Thompson said housing center staff
began planning the survey after an in
crease in concerns expressed by older-
than-average students. She said the work
of the housing center intern, Bertha Ra-
mones, a graduate student, aided the de-
velopement of the survey.
re is
id revera
88 arrested in statewide abortion protests
K A pro-choice group held a rally on the
|steps of the state Capitol to downplay the
isignificance of hundreds of abortion pro-
■ •testors demonstrating throughout Texas,
but the anti-abortion groups gained the
' attention of police who arrested at least
88 people.
Rfhe anti-abortion effort Saturday was
part of a national “Day of Rescue’’ and
included demonstrations at clinics in
Austin, Dallas, San Antonio and Hous
ton.
Houston police arrested 22 for block
ing passage to one clinic and Dallas po
lice loaded 29 into buses after they were
cited for attempted criminal trespassing,
police said.
Some protesters in Houston chained
themselves around a clinic. As police
worked to free one man, he said, “This
is a violent place. This is a place where
innocent blood is shed for money.”
About 140 protesters at two different
women’s clinics in San Antonio partici
pated in protests, and police said 37
demonstrators had been arrested and
charged with attempted criminal tres
pass.
About two dozen anti-abortion protes
ters were arrested in Dallas.
No arrests were made in Austin,
where about 300 blocked the entrances to
an abortion clinic called Reproductive
Services.
Pro-choice activists said they avoided
a “media circus” in Austin because they
did not ask police to make any arrests.
Monday. Oct. 31, 1988 Page 3
Panel encourages
blacks to pursue
education, pride
By Scot Walker
Staff Writer
The keynote speaker for the National
Society of Black Engineers’ workshop
on black professionals told a crowd of
over 200 people in the MSC Saturday
that the responsibility for improving the
conditions of blacks in society lies not
with government or charities but with
blacks themselves.
Blake White, product communica
tions manager for Apple Computers, said
that American blacks today live in a dual
reality of those who have arrived and
those who still make up a huge percent
age of the poor and the homeless.
After White’s presentation, he joined
a panel of professionals and educators
composed of Dr. Joseph McMillian,
president of Houston Tilleson College,
Dr. Warren Morgan, president of Paul
Quinn College, Warren Davis, a me
chanical engineer with Dow Chemical,
and Dr. Alan Ledden, a Texas A&M
professor of mechanical engineering.
The panel tried to allay students’ fears
about the negative stigma of attending a
predominantly black school. Several
panel members also encouraged black
students to go beyond four-year degrees
by attending graduate or law school, but
Morgan disagreed.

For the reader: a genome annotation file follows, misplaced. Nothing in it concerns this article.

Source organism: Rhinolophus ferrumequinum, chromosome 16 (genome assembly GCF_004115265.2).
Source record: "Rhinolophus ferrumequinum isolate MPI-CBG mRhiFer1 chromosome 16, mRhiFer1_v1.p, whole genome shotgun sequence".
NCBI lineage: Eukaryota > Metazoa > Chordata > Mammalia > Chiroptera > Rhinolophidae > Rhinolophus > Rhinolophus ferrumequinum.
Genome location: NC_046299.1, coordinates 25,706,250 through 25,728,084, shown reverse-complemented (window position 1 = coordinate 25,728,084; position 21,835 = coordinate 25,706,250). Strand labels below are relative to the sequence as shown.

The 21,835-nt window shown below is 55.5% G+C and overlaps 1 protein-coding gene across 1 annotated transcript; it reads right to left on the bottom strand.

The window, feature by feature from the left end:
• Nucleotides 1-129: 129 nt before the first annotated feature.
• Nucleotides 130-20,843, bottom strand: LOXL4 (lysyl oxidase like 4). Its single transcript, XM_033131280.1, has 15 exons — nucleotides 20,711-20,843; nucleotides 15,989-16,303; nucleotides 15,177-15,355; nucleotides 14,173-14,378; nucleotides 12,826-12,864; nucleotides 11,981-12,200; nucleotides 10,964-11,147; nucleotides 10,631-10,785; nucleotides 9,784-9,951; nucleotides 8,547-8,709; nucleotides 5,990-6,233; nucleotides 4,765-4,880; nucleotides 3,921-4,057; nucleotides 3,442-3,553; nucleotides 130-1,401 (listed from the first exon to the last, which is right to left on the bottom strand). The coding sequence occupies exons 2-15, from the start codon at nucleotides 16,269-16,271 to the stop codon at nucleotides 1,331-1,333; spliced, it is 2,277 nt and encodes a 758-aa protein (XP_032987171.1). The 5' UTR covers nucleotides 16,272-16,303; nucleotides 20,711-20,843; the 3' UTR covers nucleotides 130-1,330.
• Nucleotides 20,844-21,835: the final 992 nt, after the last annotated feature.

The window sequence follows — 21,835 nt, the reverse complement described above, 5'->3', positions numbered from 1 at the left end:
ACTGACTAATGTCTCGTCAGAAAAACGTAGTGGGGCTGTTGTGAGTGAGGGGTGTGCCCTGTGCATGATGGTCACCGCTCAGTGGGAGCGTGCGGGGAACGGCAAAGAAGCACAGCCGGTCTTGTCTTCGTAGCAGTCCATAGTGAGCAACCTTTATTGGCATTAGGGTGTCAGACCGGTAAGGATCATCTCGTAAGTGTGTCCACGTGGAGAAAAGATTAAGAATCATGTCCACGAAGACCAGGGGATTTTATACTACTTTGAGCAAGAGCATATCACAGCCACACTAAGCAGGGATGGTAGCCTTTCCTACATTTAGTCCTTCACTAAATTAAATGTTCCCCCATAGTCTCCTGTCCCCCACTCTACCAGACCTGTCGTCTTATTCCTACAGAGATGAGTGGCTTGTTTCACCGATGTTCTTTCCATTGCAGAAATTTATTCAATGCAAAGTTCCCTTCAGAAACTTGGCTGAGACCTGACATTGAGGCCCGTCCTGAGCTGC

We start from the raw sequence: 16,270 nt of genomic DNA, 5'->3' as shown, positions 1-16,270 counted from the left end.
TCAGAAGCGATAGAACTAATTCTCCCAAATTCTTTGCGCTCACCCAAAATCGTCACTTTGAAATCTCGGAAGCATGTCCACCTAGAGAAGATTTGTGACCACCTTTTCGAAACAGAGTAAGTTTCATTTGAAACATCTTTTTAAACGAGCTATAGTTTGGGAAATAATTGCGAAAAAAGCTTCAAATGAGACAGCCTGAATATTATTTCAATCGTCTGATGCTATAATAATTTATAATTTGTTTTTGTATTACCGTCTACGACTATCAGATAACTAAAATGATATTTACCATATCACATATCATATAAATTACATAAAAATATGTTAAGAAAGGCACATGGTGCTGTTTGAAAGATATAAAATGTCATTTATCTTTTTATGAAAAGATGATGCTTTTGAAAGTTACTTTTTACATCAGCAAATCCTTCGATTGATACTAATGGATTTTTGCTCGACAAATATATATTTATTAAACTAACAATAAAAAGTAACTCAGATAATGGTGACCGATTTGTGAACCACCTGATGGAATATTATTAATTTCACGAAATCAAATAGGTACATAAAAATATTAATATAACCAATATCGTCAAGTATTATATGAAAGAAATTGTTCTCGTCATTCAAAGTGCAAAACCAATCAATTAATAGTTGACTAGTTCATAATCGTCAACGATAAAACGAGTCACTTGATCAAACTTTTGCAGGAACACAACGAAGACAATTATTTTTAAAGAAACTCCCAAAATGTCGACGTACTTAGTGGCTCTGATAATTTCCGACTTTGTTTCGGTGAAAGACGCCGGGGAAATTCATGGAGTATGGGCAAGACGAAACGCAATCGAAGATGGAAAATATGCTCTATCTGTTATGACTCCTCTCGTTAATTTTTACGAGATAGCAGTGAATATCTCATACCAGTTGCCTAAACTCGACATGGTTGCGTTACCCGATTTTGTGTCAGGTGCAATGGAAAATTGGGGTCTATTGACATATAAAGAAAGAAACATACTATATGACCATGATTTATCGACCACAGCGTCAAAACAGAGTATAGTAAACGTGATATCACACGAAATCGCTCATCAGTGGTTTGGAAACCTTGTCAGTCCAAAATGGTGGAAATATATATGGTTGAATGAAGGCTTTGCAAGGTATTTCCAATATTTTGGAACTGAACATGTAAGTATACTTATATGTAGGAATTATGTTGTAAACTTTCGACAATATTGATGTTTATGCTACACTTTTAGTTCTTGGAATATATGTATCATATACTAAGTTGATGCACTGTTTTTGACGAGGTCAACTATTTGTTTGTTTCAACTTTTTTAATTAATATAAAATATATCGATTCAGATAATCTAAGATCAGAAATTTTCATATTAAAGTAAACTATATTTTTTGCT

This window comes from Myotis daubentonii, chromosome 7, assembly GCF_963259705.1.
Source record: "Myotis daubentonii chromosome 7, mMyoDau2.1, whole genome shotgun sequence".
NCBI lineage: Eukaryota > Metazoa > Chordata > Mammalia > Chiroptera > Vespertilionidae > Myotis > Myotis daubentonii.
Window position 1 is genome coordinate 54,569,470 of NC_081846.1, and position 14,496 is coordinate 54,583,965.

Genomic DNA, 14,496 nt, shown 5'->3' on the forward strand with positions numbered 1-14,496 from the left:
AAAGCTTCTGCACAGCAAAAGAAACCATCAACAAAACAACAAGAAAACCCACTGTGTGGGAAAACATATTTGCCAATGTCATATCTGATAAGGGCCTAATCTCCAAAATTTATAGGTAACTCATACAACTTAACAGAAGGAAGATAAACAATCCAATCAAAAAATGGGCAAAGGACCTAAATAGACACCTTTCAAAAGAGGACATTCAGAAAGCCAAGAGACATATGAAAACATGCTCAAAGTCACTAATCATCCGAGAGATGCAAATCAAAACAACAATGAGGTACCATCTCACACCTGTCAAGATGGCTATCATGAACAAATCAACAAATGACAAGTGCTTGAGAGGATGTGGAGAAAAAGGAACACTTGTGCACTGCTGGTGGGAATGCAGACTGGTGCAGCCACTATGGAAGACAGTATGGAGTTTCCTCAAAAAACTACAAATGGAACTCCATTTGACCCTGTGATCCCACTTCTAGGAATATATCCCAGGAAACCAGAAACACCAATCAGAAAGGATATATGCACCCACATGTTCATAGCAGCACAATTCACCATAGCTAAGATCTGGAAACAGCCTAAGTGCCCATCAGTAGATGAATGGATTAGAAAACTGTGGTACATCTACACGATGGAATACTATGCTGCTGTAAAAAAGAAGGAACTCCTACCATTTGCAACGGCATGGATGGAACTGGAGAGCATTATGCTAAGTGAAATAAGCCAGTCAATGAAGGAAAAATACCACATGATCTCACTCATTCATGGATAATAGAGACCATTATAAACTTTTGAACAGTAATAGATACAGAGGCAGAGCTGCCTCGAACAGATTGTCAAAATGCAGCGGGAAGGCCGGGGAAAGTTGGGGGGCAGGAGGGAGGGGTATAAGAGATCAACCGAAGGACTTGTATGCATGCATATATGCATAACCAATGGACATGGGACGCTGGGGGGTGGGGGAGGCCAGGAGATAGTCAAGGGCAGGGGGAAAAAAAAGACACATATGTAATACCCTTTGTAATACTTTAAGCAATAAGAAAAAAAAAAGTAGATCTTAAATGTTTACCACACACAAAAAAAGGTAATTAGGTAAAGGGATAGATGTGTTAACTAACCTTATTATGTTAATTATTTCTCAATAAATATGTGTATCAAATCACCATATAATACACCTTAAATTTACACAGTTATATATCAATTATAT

“It doesn’t matter what degree you
get,” Morgan said. “You just need to
have pride in yourself before you can go
out to try and restructure society.”
Morgan said the biggest obstacle most
black students face is teachers and au
thority figures who tell them they don’t
have the capabilities to achieve their
goals. Morgan said that he has a mea
sured IQ of 86, flunked out of high
school, and was told by teachers he
would be never succeed, yet he had a
Ph.D when he was 23.
White agreed that the degree itself was
not of great importance.
All of the panelists agreed that a stu
dent who attends a predominantly black
school is just as prepared as one who at
tends a traditionally white school like
A&M.
Morgan said that both types of schools
have advantages.
“The big schools have lots of equip
ment, money, faculty and resources,” he
said. “But the smaller schools, while
having only 30 percent of the total en
rollment of black engineers, graduate
about half the black engineers in the
country, so they would seem to be more
efficient at what they do.”
He said that the real issue is not
whether black higher education should
be mixed or segregated.
“The real issue is that the Negro needs
education,” he said. “It’s not so impor
tant where he gets it as long as he does.”
A&M group
trading prizes
for ‘Howdies’
Texas A&M students may win
prizes this week simply by saying
“Howdy.” A&M’s Traditions Coun
cil is sponsoring Howdy Week to in
crease friendliness and spirit on cam
pus.
Students who say “Howdy” to Tra
ditions Council members on campus
this week can win T-shirts, free din
ners and free entrance to night clubs.
They also will receive coupons mak
ing them eligible to win prizes, in
cluding a free semester at Lifestyles
Health Club, a gift certificate to Post
Oak Mall and a 12th Man towel auto
graphed by Jackie Sherrill.
Traditions Council member Jen
nifer Sauter said it is important to re
vive “Howdy” on campus because
A&M is known as such a friendly
school.
“I think Howdy Week is important
because our University has dramati
cally changed in the past few years,”
she said. “Even though we’re ex
panding, we need to remember what
A&M is all about, and that’s tradi
tion.
jcomin!
ile hedq
1 agaii®
itedthe
it Union 1 !
stroiUl
tak
ephSi^l
iconic'’*
STAR 1
views it*
ingwi^j
i polk' 1 1
that'll
aid ! r 'i
ild war fl
reat?
The MSC MBA/Law Committee
presents
The MBA/Law Symposium
Destined for
Nov. 9, Wednesday
Representatives from:
Harvard and Chicago Business &
Law Schools
Georgetown, Notre Dame fk Cornell
Law Schools
Wharton Business School
Business & Law schools in Texas
10am-4pm, 1st floor hallway, MSC
Nov. 12, Saturday
Business and Law professionals
speak on career development issues
9:30am-5:30pm, 211 MSC
Register in MSC Hallway, Blocker ad Student Programs Office
10am 3pm October 3l-Hovember 11
$5 in advance/$8 at the door
Call 845-1515 for more information
COMMITTEE